America’s “friendshoring” experiment risks making enemies

American observers were not the only ones surprised and intrigued last week when West Virginia Senator Joe Manchin revisited his hitherto largely nominal party affiliation and struck a constructive deal with Democratic Senate leadership on climate and clean energy policy.

Seen from abroad, the agreement is also notable for offering one of the first apparently genuine examples of “friendshoring” — favoring strategic allies in building supply chains — seen in the wild. He pleased Canadian automakers by giving a tax break to electric vehicles built in North America, not just the US. It also favors battery minerals recycled by countries with which the US already has preferential trade agreements.

Manchin is not known as an instinctive internationalist, but discussions about energy security and cross-border oil pipelines with Canadian companies and politicians seem to have convinced him of the broader strategic need to build supply chains that exclude China.

The appeal of friend-shoring (also known as allied-shoring) has skyrocketed. First, it was exacerbated by US geopolitical tensions with China, and then exacerbated by the sanctions and trade blockade that followed Russia’s invasion of Ukraine. But this concept is still fraught with many difficulties.

Firstly, it is not always clear who your friends are and how to choose them – and even choose between them. Fireworks may light up the sky over Ontario. Manchin deal. But the EU, Japan and South Korea may also indignantly claim to be seen as geopolitical allies and even friends of the US. Brussels has already complained about the discriminatory nature of the existing electric car loan offer, which is limited to US-made products. He is unlikely to be reassured—or convinced that tax breaks are in line with World Trade Organization law—by the enchanted circle widening to include only Canada and Mexico.

Another provision in the agreement, favoring battery minerals produced or processed in countries with which the US has a preferential trade agreement, is also problematic. The list includes South Korea, but not the EU, despite years of painful trade deal talks between Brussels and Washington, and Japan.

Second, making an instant decision about political credibility in general is hard enough, but trying to figure out which friendships are likely to last is next to impossible. This also applies to other countries that value US loyalty. Another presidential term for Donald Trump or another economic nationalist of his ilk, and supply chains built around Joe Biden’s foreign policy preferences could quickly be shattered in another hysteria of indiscriminate protectionism.

In any case, few countries would be willing to become a permanent part of the American gang of friends if that opens them up to strategic and commercial retribution from Beijing. This is not only about emerging markets such as Vietnam and Brazil, which have good strategic relationships with the US, but are also closely linked to supply chains involving China. EU governments have also resisted being automatically cornered by the US, for example by refusing to impose a blanket ban on Huawei’s participation in 5G networks.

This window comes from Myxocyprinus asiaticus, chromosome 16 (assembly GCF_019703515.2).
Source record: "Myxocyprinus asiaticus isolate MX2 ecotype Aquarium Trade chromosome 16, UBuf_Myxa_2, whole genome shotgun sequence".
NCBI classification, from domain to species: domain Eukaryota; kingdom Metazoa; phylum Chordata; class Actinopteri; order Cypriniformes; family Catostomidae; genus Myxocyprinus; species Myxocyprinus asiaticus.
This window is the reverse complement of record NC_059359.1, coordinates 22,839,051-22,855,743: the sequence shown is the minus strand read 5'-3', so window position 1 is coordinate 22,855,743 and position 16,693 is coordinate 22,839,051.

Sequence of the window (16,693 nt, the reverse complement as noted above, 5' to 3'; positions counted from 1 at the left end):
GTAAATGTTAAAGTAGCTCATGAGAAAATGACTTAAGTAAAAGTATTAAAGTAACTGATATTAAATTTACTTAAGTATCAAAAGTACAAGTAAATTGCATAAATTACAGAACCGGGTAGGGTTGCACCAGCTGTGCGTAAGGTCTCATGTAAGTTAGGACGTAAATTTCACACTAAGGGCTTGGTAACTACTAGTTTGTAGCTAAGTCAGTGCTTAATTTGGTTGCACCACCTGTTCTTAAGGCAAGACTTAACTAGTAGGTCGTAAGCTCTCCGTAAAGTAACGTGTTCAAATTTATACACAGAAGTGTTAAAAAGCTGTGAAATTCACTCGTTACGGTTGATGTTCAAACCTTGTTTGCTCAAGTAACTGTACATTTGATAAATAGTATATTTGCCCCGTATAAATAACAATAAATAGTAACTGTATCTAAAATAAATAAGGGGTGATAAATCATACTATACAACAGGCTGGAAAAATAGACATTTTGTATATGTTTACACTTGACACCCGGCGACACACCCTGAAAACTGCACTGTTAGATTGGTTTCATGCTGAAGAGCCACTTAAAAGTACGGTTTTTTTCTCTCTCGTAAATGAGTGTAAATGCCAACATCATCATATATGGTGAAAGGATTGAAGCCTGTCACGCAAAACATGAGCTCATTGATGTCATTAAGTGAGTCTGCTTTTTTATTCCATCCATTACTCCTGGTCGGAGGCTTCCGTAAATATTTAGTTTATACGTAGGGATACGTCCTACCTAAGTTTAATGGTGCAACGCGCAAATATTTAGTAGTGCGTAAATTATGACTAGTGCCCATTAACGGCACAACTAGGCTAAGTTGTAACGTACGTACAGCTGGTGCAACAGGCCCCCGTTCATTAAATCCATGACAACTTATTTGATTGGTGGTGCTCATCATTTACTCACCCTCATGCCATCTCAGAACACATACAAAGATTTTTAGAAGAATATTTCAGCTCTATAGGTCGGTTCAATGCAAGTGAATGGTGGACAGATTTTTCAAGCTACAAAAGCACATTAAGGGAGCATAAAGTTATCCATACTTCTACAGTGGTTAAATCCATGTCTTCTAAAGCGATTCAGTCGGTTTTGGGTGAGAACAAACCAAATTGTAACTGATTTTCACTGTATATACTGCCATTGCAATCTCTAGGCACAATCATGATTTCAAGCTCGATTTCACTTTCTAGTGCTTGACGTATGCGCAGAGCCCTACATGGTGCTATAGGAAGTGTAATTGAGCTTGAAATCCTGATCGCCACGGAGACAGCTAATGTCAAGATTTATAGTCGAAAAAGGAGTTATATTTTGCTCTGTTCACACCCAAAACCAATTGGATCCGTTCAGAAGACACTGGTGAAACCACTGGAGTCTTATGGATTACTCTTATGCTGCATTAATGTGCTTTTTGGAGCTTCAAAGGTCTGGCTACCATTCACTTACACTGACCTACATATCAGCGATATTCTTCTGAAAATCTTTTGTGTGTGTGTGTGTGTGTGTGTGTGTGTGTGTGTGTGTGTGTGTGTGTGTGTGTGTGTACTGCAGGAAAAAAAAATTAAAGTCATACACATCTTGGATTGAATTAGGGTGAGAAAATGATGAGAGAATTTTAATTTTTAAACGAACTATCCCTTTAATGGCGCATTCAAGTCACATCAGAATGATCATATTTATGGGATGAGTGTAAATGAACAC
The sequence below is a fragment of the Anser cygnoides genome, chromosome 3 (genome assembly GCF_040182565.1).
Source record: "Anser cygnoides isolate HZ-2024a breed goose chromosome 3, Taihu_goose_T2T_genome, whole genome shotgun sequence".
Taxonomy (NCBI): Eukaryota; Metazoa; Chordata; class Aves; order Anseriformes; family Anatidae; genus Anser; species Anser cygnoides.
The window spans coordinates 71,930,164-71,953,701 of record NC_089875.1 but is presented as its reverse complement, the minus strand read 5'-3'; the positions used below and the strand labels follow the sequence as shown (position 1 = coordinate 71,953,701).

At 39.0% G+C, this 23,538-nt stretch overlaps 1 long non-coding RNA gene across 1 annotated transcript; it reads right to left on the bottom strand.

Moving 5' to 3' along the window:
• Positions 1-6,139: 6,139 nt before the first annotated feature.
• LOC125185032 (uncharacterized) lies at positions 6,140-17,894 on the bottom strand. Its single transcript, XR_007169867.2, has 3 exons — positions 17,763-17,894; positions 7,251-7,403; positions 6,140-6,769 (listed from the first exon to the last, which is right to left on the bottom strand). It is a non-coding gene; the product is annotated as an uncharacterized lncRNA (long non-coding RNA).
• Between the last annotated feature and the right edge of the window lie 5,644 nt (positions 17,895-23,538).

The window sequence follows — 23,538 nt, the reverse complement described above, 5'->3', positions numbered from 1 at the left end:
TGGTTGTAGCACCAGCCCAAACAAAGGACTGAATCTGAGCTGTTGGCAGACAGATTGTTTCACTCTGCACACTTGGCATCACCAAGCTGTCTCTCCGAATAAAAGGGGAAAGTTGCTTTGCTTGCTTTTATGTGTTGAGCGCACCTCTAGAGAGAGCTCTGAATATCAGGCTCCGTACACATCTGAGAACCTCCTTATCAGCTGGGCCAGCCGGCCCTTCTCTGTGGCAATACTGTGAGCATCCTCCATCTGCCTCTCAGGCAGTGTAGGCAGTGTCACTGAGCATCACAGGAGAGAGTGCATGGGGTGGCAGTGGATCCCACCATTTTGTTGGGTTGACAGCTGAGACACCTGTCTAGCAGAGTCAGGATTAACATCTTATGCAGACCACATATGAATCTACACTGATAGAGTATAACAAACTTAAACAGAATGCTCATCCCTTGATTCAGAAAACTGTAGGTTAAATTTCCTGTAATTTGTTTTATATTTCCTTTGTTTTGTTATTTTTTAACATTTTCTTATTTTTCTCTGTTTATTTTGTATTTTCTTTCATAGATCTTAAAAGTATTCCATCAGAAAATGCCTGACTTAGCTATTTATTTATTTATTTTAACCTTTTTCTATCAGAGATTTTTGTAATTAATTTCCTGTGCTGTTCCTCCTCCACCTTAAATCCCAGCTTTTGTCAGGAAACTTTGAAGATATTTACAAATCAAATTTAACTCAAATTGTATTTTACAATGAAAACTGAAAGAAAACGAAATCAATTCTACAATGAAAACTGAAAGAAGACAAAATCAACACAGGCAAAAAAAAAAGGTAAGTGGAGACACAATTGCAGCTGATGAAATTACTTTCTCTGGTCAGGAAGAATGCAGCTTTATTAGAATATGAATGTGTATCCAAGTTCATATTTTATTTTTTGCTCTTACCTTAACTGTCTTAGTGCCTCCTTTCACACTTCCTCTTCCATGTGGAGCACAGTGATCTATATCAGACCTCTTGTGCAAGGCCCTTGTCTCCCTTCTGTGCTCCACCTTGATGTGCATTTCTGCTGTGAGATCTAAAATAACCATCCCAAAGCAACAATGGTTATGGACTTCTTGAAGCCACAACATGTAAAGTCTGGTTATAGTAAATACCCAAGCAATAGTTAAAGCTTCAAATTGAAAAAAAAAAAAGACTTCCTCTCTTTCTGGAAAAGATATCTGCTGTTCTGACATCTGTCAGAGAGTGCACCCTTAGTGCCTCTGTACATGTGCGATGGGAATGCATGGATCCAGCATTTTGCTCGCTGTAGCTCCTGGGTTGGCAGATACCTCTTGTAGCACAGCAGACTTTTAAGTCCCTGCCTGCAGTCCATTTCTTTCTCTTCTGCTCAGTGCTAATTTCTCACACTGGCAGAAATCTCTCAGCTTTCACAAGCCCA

Third, the tools that governments must use to transform supply chains in line with strategic principles are inconvenient and expensive. In terms of exports, governments can restrict the sale of sensitive technologies, as the US and EU have done for semiconductors and other products for Russia and China. But in the case of imports, companies will use cheap resources, and it will take serious fiscal or regulatory efforts to force them to change suppliers on a large scale. This has implications for public finances or food prices, or both.

If the EV tax credit is not incredibly conducive to such an incredibly efficient North American supply chain that it can outperform everyone even after it is eliminated, US consumers will end up paying more for their cars. It may be hard to argue that the public should pay higher taxes or buy more expensive products because of the controversial official political risk assessment, which itself is the subject of self-serving lobbying by domestic producers.

Finally, political supply disruptions are not necessarily the biggest threat to vital imports anyway. True, sometimes government intervention for strategic purposes has very obvious consequences, such as the current shortage of food and fertilizer caused by Russia blocking exports from the Black Sea. But even before the war in Ukraine, the global economy suffered in many supply chains.

They reflected shocks in manufacturing and demand, as well as in the global shipping industry, rather than the malicious intervention of hostile governments. It would mean another awkward conversation if voters see supply chains painstakingly reconstructed through government intervention and then not working anyway.

Assuming the Manchin deal goes ahead, the tax credit provisions will be a valuable test of the ability of governments in general, and the US in particular, to shape supply chains strategically. Suggestions are understandable. Are they legal? Are they available? Will they work? Friendshoring advocates must show that the answers are yes.

alan.beattie.@ft.com